Animals in the Attic: Squirrels and Raccoons

Written By: Admin

Archive For: May 2019

Category Name: Uncategorized

If you hear scurrying in your attic, there’s a good chance you have either a squirrel or a raccoon making your home its home. Squirrels and raccoons are the two most common animals that get into your attic.

Raccoons in particular look for a safe haven to have their young. This means there is fairly good chance that in the case of a raccoon; your guest has young in the attic as well. If the mother is relocated the nest and young can sometimes be hard to find. Without a mother looking after them, the young often die. Dead rodents in a hot Texas attic make for some unpleasant smells and clean up down the road.

Additionally, both squirrels and raccoons can carry rabies and other diseases, so it’s best to call a pest management expert to trap and relocate the animals.

How to Tell if you Have Squirrels or Raccoons in your Attic

In both cases you’ll probably hear scurrying and scratching, but the time of day and other noises are important.


Squirrels are active during the day, so you’ll hear more activity in the morning and day time hours. Also they are small, so the noises will be softer scratching and scurrying sounds.


Raccoons on the other hand are nocturnal. So you’ll hear more activity in the evening and early morning as they come and go. Given that raccoons can get up to 40 lbs, their noise is not subtle. Additionally, raccoon babies tend to be vocal. So if you hear any growing or other vocal noises, you probably have a raccoon family.

The strategy and traps used for squirrels and raccoons differ. So the more information you can tell a pest management technician the better.

How Did They Get In?

Squirrels are able to squeeze through an opening that’s 1.5 inches in diameters. On the other hand, raccoons are creative creatures that will tear and chew through your roof, ducts, and gutters. Also given the size of raccoons, the point of entry should be fairly easy to spot.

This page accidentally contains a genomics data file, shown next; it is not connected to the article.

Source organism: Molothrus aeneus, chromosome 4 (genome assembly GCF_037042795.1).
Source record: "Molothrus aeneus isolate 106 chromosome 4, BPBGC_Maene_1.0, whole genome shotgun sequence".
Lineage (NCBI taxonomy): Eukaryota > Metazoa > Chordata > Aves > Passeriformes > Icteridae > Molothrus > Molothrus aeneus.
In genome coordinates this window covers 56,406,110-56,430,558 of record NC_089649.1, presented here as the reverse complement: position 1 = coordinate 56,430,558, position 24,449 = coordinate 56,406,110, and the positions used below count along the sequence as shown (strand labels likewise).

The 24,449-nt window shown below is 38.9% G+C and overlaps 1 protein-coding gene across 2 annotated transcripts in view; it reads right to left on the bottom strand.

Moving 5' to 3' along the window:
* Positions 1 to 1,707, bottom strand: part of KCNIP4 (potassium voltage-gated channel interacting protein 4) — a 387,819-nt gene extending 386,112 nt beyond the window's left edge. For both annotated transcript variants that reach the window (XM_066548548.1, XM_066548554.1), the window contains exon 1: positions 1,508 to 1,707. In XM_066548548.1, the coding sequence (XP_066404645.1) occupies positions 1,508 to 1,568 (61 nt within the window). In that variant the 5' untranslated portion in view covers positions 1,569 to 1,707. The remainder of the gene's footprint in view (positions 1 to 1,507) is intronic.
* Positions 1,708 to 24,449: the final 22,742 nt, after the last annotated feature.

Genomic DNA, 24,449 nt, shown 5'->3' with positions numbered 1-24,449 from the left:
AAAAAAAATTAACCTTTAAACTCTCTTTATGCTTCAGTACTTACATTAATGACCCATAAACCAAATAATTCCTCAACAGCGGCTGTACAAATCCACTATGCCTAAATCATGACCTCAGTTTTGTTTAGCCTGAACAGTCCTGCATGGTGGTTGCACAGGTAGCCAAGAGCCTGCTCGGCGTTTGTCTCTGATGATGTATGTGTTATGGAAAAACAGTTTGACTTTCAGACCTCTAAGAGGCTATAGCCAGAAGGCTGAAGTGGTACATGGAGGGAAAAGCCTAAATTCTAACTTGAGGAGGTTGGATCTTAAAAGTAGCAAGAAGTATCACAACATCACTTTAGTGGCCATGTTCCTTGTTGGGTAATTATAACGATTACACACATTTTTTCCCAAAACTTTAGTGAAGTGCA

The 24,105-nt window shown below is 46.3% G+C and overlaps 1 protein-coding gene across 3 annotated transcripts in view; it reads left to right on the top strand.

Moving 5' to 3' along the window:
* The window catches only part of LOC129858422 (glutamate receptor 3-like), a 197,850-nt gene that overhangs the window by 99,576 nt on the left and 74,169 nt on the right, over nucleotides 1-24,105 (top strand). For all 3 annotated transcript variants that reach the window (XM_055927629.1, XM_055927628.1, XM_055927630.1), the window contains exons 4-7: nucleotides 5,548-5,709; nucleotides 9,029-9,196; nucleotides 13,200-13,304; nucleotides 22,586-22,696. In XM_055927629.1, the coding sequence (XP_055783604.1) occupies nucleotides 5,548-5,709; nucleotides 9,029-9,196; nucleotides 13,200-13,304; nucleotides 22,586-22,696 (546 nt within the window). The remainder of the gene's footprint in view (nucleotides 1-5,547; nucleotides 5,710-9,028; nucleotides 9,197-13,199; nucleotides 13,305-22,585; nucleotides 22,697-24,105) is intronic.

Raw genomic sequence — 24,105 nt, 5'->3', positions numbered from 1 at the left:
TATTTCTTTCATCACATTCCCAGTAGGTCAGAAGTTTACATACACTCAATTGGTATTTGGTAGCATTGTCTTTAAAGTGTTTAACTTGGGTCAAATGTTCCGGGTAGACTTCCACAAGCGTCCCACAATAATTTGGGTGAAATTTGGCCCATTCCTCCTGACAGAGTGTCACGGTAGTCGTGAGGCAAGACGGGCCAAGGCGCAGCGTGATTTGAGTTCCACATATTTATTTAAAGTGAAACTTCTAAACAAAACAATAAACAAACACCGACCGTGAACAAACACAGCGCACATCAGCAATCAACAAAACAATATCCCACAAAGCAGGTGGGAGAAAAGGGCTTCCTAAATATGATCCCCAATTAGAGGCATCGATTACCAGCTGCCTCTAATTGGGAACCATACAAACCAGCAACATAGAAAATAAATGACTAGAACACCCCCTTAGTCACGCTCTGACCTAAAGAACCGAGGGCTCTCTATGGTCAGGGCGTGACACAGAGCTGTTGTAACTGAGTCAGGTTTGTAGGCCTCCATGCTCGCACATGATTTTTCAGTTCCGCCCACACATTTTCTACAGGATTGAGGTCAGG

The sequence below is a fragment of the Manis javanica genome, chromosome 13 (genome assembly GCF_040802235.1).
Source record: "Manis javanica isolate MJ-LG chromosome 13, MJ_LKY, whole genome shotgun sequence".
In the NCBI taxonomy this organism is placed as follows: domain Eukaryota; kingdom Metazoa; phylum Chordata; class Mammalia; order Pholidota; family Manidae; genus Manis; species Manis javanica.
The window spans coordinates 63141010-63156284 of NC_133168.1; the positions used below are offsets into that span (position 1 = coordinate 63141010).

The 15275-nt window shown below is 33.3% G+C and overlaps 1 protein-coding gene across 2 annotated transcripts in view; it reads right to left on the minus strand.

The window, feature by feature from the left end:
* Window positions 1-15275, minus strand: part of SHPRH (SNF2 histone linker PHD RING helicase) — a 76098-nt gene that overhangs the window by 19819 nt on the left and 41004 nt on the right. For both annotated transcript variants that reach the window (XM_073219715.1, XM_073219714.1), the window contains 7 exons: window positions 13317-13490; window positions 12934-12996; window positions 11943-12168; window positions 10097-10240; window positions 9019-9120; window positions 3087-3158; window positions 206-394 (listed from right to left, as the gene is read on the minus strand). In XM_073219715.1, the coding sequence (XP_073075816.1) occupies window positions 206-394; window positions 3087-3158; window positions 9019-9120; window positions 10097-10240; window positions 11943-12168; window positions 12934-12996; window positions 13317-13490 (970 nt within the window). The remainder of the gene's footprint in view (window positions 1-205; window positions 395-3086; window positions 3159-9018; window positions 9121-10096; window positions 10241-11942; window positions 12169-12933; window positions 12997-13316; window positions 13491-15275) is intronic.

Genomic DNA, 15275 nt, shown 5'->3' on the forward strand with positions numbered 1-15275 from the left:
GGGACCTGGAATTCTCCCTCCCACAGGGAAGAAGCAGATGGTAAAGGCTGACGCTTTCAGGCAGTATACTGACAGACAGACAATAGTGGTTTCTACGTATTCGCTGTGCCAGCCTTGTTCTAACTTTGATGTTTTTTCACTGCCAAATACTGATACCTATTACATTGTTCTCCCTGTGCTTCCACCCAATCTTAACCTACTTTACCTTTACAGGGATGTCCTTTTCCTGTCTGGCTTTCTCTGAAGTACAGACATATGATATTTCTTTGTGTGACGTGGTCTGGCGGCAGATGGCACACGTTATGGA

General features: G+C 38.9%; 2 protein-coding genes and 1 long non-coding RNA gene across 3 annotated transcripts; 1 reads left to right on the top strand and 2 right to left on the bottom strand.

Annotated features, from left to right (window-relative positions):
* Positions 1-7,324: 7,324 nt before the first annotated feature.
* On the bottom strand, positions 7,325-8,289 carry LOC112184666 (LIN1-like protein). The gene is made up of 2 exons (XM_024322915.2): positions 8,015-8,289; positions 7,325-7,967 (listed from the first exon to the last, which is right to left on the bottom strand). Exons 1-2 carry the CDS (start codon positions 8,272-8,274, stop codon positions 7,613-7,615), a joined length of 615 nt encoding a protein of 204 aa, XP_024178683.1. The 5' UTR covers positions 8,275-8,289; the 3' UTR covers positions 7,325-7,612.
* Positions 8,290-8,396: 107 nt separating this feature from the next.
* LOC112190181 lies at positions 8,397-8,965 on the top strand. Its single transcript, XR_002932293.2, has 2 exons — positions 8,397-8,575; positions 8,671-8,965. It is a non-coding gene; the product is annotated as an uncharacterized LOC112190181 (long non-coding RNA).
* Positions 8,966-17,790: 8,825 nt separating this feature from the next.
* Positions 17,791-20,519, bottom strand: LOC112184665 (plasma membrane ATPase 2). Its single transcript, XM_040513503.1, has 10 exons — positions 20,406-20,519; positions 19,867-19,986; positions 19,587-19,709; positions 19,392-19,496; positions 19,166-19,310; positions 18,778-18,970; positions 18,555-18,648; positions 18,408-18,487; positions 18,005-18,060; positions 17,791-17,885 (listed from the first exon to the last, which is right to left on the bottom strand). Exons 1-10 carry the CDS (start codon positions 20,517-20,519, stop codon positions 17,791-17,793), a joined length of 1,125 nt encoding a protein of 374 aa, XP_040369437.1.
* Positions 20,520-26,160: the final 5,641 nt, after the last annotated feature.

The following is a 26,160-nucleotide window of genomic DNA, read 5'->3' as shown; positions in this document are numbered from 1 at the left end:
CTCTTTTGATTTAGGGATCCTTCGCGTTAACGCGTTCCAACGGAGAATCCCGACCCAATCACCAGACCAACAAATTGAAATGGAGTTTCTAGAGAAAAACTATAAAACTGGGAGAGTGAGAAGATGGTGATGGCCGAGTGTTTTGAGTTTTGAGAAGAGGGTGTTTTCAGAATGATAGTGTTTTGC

Without fixing the entry point, your attic is a critter hotel. Besides roof and gutter damage, squirrels and raccoons will chew through wiring and destroy insulation. All of this adds up quickly.

Repairs and Cleaning-up after Relocation

Besides trapping and relocating, Pest Management’s trained technicians can help you determine the place where your uninvited house guests entered. After the animals are relocated it’s important to repair and seal all of the entry points. Otherwise you’ll continue to have animals making your attic their home.

You should also inspect your attic and repair any damage found, as well as clean up any fecal or animal matter. Other animals may be attracted by the scent and could try to gain entry.

Rodent Control during the Winter Months 2018

Written By: Admin

Archive For: December 2017

Category Name: Uncategorized

Do’s and Don’ts of Rodent Control during the Winter Months
Mice and rats are great at finding shelter and food sources. The question is, how do you keep these great survivors out of your home? Pest Management is here to help you during these winter months and into the spring. Hopefully, these tips will protect your home
As we know rodents and mice can reproduce at a rapid rate, and controlling their populations is necessary. But taking these steps can help you keep your home rodent free for 2018.

Things to Do to Protect your Home:

Inspect your home at least once a week. Train your family members on what to look for signs of rodents in the house into their daily chores.
Sealing off entry points is essential. Make it difficult for rodents to enter your residence. Install door sweeps, seal cracks, check for small spaces under your doors and put door sweeps. Make sure to get rid of gaps around utility boxes and lines.
Protect your restroom. One tip that is very useful is to install plastic, one-way rodent-proofing valves in toilets to prevent mice and rodent from entering your residence via the sewer.Rodents are great swimmers.
Take out the trash every day and seal the top of your waste with an airtight lid.

Things not to do during the Winter:

Leave out food in your home. Rodents aren’t gourmet eaters and will take advantage of any food left out.
Clutter in your residence.Make sure you clean up your rooms and don’t leave clutter in your home. Rodents love chaos, and the clutter gives them a unique opportunity to bread and hide.
Let the landscaping around your home run wild and not maintaining a clean yard. Rodents like roof rats take advantage of tree branches touching your residents, so make sure to trim the trees.
Leaving standing water around your home and yard. Puddles and the water around your gutters give rodents the opportunity to thrive outside your home.

As you implement these best practices this winter, don’t forget to talk about your issues with Pest Management to monitor results and ask for additional tips. Communication is key for the prevention of rodents, and useful documentation can help you identify weaknesses in your residence. If you have any question, please contact us so we can help. Thank you and have a rodent less winter.